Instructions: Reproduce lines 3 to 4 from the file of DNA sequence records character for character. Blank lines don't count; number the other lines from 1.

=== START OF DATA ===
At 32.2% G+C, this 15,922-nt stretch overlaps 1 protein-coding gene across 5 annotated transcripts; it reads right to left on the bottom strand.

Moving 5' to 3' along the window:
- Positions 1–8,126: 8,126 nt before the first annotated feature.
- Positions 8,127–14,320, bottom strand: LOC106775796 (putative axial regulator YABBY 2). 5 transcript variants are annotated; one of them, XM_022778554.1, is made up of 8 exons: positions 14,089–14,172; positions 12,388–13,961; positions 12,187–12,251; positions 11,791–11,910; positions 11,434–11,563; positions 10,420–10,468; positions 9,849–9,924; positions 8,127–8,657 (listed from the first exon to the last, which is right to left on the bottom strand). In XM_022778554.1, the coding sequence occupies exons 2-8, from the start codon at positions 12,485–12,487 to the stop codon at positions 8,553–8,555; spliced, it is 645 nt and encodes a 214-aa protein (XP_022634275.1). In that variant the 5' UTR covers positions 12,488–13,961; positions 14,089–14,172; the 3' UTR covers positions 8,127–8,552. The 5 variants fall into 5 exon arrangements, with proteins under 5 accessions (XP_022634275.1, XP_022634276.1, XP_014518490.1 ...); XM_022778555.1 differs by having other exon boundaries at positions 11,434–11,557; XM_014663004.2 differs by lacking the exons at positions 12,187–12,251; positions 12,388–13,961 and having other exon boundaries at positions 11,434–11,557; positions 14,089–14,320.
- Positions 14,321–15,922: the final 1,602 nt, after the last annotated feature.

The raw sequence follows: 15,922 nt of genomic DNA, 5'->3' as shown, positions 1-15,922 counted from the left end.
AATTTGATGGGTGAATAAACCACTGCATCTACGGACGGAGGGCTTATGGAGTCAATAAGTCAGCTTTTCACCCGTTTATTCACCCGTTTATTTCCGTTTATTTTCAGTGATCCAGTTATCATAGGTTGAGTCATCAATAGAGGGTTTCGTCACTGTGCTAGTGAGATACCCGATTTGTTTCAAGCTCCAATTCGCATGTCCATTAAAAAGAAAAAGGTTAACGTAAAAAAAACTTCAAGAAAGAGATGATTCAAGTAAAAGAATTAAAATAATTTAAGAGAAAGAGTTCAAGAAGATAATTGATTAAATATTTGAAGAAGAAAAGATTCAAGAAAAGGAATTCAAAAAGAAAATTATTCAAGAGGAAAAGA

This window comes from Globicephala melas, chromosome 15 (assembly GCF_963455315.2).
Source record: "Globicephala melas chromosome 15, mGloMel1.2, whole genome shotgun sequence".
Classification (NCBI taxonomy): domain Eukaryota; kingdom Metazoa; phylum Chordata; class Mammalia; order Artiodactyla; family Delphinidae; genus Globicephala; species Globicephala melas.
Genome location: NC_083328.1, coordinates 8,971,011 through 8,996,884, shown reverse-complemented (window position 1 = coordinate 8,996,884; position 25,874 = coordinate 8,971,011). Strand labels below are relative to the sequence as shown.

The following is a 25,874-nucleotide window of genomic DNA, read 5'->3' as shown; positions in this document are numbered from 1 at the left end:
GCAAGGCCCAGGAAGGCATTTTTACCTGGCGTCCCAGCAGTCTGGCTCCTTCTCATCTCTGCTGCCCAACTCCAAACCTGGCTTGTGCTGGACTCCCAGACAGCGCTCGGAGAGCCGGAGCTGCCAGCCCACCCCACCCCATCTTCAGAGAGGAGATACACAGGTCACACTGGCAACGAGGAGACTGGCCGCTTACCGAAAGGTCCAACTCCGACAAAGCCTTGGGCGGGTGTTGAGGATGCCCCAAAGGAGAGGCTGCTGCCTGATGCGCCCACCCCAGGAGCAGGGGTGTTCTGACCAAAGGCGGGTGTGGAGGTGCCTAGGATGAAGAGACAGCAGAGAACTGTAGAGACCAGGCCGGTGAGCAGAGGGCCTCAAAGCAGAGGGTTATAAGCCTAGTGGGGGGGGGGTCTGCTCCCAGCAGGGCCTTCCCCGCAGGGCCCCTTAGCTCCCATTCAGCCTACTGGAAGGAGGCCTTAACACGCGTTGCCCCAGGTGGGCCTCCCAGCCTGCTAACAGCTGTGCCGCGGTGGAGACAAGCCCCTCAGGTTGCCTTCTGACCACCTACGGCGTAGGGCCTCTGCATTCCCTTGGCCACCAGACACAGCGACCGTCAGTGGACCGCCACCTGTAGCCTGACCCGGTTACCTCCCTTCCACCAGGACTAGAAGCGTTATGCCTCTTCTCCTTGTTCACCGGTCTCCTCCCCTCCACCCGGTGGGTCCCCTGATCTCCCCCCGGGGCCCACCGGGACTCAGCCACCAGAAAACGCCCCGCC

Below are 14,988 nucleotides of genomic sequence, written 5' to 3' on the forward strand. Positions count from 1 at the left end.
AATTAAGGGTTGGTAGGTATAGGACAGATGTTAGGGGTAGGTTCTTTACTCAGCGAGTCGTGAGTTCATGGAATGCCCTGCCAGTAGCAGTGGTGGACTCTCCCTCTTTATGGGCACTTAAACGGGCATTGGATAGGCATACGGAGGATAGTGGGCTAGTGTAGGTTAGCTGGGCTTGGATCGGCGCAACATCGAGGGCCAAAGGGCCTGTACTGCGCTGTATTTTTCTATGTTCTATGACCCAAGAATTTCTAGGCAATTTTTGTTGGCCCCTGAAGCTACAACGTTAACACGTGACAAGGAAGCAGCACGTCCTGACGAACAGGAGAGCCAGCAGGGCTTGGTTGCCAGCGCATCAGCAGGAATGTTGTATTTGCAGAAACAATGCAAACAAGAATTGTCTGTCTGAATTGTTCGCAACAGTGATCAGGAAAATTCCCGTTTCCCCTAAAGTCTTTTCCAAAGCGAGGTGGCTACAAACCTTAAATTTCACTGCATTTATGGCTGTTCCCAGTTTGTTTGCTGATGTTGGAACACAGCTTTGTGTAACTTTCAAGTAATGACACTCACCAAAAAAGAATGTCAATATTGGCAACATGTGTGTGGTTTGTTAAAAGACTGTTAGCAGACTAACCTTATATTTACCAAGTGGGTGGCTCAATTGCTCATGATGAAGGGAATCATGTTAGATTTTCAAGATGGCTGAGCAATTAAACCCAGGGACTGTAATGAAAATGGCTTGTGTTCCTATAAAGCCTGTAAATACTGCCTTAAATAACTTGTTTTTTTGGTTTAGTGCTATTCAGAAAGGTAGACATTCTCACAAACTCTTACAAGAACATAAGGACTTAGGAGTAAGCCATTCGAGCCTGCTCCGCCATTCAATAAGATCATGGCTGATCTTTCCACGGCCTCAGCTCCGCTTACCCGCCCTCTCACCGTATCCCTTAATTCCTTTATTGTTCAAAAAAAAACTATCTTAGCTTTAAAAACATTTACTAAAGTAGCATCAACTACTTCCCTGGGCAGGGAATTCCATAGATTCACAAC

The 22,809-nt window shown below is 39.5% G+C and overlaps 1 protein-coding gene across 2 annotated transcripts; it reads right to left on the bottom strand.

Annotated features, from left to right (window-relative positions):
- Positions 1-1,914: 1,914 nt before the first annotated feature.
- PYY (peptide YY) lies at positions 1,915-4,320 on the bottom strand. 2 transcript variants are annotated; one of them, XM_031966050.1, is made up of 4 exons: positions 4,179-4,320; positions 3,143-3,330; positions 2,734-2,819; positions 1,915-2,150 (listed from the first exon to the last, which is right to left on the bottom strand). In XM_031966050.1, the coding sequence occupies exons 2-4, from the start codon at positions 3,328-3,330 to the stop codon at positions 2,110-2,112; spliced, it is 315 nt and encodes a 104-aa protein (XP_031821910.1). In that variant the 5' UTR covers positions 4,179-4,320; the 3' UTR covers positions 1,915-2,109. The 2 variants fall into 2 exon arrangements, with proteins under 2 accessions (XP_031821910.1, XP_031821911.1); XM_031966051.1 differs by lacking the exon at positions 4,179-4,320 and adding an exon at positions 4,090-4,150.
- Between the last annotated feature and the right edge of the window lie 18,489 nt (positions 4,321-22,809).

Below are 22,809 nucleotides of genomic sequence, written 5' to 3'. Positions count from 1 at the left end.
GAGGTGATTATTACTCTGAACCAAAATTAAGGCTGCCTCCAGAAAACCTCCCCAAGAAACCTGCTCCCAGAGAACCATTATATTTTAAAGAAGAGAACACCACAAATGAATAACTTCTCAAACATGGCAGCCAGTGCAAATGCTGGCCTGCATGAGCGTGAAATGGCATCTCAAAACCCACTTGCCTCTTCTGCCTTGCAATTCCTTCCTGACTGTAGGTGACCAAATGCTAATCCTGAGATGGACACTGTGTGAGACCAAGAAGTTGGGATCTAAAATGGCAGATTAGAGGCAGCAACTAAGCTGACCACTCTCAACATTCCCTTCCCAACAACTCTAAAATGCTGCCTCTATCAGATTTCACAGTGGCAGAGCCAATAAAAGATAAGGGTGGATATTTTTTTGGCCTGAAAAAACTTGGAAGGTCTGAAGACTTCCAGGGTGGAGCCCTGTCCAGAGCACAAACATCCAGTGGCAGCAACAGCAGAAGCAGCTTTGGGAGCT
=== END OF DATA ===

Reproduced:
- Positions 1–8,126: 8,126 nt before the first annotated feature.
- Positions 8,127–14,320, bottom strand: LOC106775796 (putative axial regulator YABBY 2). 5 transcript variants are annotated; one of them, XM_022778554.1, is made up of 8 exons: positions 14,089–14,172; positions 12,388–13,961; positions 12,187–12,251; positions 11,791–11,910; positions 11,434–11,563; positions 10,420–10,468; positions 9,849–9,924; positions 8,127–8,657 (listed from the first exon to the last, which is right to left on the bottom strand). In XM_022778554.1, the coding sequence occupies exons 2-8, from the start codon at positions 12,485–12,487 to the stop codon at positions 8,553–8,555; spliced, it is 645 nt and encodes a 214-aa protein (XP_022634275.1). In that variant the 5' UTR covers positions 12,488–13,961; positions 14,089–14,172; the 3' UTR covers positions 8,127–8,552. The 5 variants fall into 5 exon arrangements, with proteins under 5 accessions (XP_022634275.1, XP_022634276.1, XP_014518490.1 ...); XM_022778555.1 differs by having other exon boundaries at positions 11,434–11,557; XM_014663004.2 differs by lacking the exons at positions 12,187–12,251; positions 12,388–13,961 and having other exon boundaries at positions 11,434–11,557; positions 14,089–14,320.